What’s an Online Mission Station?

Online mission stations are needed to reach the billions of active seekers in the online mission field. To illustrate how this works, let’s compare two mission stations—one traditional, and one online.

In a foreign country, whether first-world or third-world, an effective mission station has several ways to attract the attention of the local population, meet its needs, and guide individuals to Christ. Though local needs vary, they may include:

  • A free medical clinic
  • A branch Sabbath school
  • A training program for improving crop yields
  • A training program on stewardship and wealth management

…the specifics depend on the needs of the community.

In the same way, an effective online mission station reaches out to its local community that is built around specific, existing needs. This mission station operates as a missional website that publishes specific content that matches the needs of these communities.

Any church, school or ministry that has a website can turn it into a fully functioning online mission station, using the resources and strengths that have already been developed for their operations and ministry efforts. This way our own churches and schools that are already doing great work can expand their reach exponentially, just by opening up their efforts to the online mission field.

Here are some examples of existing resources and ministry efforts that can turn websites into online mission stations:

  • a Vacation Bible School
  • a health/wellness training program
  • a Depression Recovery presentation
  • a cooking school

…again, the specifics depend on the needs of the community, and the existing resources of the local church.

Both types of mission stations share the same goal: to attract people to Christ. And both share the same principles and strategies—only the methods of reaching people differ.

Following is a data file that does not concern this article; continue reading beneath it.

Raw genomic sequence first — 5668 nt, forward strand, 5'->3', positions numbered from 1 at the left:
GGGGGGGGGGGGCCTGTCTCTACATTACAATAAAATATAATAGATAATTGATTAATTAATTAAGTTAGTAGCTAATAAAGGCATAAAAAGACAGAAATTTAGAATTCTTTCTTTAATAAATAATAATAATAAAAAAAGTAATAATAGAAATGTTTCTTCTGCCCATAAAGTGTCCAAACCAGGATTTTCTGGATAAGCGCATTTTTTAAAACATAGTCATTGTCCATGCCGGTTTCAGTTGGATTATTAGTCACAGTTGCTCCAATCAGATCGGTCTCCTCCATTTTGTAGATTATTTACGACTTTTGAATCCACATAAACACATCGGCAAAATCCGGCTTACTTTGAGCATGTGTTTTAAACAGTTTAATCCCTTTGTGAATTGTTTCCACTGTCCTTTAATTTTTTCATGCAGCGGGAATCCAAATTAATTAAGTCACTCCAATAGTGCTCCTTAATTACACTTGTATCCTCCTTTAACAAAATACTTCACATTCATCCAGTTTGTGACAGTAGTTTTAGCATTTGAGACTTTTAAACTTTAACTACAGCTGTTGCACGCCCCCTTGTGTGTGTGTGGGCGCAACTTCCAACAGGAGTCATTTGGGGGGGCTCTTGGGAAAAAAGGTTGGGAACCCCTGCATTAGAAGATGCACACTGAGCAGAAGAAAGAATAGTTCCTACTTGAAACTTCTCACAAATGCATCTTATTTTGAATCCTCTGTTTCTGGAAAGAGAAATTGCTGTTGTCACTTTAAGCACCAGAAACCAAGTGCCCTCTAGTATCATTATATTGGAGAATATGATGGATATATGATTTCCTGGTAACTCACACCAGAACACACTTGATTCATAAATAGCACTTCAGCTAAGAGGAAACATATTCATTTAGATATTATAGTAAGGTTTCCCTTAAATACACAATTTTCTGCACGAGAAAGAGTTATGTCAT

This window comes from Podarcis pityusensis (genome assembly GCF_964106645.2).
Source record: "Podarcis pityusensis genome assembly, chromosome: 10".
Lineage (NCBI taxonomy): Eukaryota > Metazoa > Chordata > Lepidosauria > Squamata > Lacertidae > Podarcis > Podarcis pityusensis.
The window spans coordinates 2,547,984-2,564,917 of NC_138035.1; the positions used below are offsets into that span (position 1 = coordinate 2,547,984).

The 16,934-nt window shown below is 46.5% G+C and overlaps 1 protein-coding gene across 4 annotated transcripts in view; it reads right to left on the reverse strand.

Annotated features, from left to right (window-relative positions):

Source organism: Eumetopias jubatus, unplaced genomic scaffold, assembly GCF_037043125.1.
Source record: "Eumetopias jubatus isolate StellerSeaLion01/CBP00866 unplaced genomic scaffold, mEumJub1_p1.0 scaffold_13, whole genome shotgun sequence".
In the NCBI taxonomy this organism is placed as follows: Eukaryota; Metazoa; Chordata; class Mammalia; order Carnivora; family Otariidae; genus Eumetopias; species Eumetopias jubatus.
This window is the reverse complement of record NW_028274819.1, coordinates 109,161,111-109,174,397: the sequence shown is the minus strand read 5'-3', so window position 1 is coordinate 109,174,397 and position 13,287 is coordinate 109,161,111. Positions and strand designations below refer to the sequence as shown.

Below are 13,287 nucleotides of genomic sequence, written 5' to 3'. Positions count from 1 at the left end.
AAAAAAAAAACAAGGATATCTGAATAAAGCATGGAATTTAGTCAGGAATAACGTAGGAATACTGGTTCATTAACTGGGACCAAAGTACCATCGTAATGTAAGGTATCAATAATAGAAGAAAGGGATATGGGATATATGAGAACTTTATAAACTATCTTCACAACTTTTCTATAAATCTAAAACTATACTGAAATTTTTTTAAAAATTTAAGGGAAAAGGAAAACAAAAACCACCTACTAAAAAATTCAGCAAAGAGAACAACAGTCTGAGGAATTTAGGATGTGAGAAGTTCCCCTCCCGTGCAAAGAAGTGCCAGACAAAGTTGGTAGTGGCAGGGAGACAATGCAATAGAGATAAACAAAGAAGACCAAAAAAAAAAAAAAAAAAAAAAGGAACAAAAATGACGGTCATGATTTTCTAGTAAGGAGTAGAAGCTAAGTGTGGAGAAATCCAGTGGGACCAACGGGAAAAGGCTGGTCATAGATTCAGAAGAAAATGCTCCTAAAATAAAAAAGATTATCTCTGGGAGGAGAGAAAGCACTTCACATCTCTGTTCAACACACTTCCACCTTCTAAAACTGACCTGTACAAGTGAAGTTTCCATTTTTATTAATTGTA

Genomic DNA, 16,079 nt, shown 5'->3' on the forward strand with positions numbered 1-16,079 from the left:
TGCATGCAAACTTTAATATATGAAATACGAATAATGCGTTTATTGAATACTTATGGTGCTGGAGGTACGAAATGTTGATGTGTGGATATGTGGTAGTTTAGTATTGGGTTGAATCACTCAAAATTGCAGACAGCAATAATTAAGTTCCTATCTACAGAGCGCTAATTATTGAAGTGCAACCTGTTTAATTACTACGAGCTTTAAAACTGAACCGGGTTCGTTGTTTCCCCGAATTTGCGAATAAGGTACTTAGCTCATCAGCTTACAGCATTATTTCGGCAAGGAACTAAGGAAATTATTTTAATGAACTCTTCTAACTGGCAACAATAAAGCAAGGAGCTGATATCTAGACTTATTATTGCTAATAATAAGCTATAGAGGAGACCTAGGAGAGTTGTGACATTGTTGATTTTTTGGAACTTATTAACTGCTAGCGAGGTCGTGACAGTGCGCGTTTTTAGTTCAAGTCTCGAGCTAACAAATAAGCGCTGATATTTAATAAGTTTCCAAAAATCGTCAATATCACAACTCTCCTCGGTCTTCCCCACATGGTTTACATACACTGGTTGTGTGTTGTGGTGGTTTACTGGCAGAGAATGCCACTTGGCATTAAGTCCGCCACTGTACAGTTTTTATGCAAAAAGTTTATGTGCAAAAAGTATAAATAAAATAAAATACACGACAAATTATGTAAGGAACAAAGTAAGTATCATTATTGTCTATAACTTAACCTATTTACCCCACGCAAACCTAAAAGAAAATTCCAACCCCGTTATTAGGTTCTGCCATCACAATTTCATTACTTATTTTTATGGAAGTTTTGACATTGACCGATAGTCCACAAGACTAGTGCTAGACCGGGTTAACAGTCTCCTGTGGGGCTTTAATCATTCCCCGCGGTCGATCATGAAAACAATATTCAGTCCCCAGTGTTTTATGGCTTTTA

In the traditional, off-line mission field, all of these activities take place face-to-face. They meet the people where they are, in their village or local community.

The online mission station also meets people where they are—online. Consider this:

BOX:    “In the next 24 hours humans will text 188 billion times, send 144 billion emails, google 4.7 billion times, download 30 million apps, Skype for 2 billion minutes, write 2.1 million blog posts and tweet 400 million times.”  Hyperlinked Life, Barna Group

Anyone who wonders “where the young people are” need look no further than this. The Millennial generation (those born between 1990 and the early 2000s) is the first truly “digital native” generation, and studies are showing that their brains have developed differently from the brains of earlier generations. Attention span and short term memory have been exchanged for a greater multitasking capacity, and Millennials place a much greater emphasis on entertainment and online relationships.

But many of them are still searching for Christ.

Online mission stations may be one of the best ways to reach a group that has nearly disappeared from our church pews across the nation.

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